3204429ba206651f1cfe2917a6a64a13.ppt

- Количество слайдов: 38

Analysis of ‘continuous surfaces’ (filtering, slopes, shading) Peter Fox GIS for Science ERTH 4750 (98271) Week 7, Tuesday, March 6, 2012 1

Contents • Reading review • Analysis of continuous surfaces (filtering, slopes, shading) • Projects • Lab on Friday, assignment 2

Reading for last week • • • Geostatistics References Kriging (wikipedia) Bohling on Kriging Bohling on Variograms Query – Help with SQL (Standard Query Language) – Chapter 8 in Map. Info User Guide (10. 5): Selecting and Querying Data (p. 193 -228) 3

Spatial analysis of continuous fields • Filtering (Smoothing = low-pass filter) • High-pass filter is the image with the low-pass (i. e. smoothing) removed • One-dimension; V(i) = [ V(i-1) + 2 V(i) + V(i+1) } /4 another weighted average 4

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• Square window (convolution, moving window) • New value for V is weighted average of points within specified window. – Vij = f [ SUM k=i-m, i+m SUM l=j-n, j+n Vkl wkl ] / SUM wkl , – f = operator – w = weight 6

• Each cell can have same or different weight but typically SUM wkl = 1. For equal weighting, if n x m = 5 x 5 = 25, then each w = 1/25. • Or weighting can be specified for each cell. For example for 3 x 3 the weight array might be: 1/15 2/15 3/15 2/15 1/15 So Vij = [ Vi-1, j-1 + 2 Vi, j-1 + Vi+1, j-1 + 2 Vi-1, j + 3 Vi, j + 2 Vi+1, j +Vi-1, j+1 +2 Vi, j+1 +Vi+1, j+1 ] /15 7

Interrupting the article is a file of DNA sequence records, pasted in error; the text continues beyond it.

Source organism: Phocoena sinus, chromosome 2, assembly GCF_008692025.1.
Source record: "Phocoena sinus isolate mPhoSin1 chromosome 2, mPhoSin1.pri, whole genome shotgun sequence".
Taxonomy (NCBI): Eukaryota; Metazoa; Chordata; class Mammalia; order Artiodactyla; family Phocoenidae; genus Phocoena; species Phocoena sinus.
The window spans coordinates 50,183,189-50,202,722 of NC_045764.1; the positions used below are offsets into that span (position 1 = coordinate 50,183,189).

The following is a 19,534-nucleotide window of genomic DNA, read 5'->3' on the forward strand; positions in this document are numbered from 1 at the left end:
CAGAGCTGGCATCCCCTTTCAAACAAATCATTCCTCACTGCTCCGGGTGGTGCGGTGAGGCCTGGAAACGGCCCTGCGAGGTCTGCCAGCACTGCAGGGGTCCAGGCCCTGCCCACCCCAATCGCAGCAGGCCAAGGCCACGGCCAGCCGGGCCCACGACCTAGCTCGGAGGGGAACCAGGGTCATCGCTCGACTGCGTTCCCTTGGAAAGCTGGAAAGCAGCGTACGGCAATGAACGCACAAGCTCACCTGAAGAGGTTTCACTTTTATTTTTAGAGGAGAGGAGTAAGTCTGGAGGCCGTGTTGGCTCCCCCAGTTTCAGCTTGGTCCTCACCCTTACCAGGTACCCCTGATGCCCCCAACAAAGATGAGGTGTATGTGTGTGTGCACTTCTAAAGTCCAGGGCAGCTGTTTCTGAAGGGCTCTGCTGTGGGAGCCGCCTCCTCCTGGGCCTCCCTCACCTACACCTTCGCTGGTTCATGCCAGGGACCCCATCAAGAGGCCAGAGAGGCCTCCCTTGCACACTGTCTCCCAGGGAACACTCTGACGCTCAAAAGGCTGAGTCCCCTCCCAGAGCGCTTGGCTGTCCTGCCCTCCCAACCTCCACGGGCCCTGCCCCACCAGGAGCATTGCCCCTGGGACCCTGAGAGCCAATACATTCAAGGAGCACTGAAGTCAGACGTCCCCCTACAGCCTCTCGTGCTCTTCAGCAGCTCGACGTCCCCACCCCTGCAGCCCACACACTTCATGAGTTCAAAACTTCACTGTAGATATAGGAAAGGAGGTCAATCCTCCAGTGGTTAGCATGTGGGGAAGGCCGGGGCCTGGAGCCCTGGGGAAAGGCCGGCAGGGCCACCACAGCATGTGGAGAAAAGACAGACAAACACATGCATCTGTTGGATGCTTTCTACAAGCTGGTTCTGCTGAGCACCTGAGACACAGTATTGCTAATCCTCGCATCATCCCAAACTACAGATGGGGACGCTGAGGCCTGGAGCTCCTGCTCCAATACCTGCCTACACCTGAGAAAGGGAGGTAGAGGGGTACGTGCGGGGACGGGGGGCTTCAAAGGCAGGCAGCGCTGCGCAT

8 Low pass =smoothing

High pass – smoothing removed 9 Low pass =smoothing

Modal filters • The value or type at center cell is the most common of surrounding cells. • Example 3 x 3: • AABCADCABB • A B C A C B A C -> A A A C C C B B B • BAACBCBBBA 10

Or • You can use the minimum, maximum, or range. For example the minimum: • AABCADCABB • A B C A C B A C -> A A A A A • BAACBCBBBA – No powerpoint animation hell… • Note - Because it requires sorting the values in the window, it is a computationally intensive task, the modal filter is considerably 11 less efficient than other smoothing filters.

Median filter • Median filters can be used to emphasize the longerrange variability in an image, effectively acting to smooth the image. • This can be useful for reducing the noise in an image. The algorithm operates by calculating the median value (middle value in a sorted list) in a moving window centered on each grid cell. • The median value is not influenced by anomalously high or low values in the distribution to the extent that the average is. • As such, the median filter is far less sensitive to shot 12 noise in an image than the mean filter.

Compare median, mean, mode 13

Median filter • Because it requires sorting the values in the window, a computationally intensive task, the median filter is considerably less efficient than other smoothing filters. • This may pose a problem for large images or large neighborhoods. • Neighborhood size, or filter size, is determined by the userdefined x and y dimensions. These dimensions should be odd, positive integer values, e. g. 3, 5, 7, 9. . . • You may also define the neighborhood shape as either squared or rounded. • A rounded neighborhood approximates an ellipse; a rounded neighborhood with equal x and y dimensions approximates a 14 circle.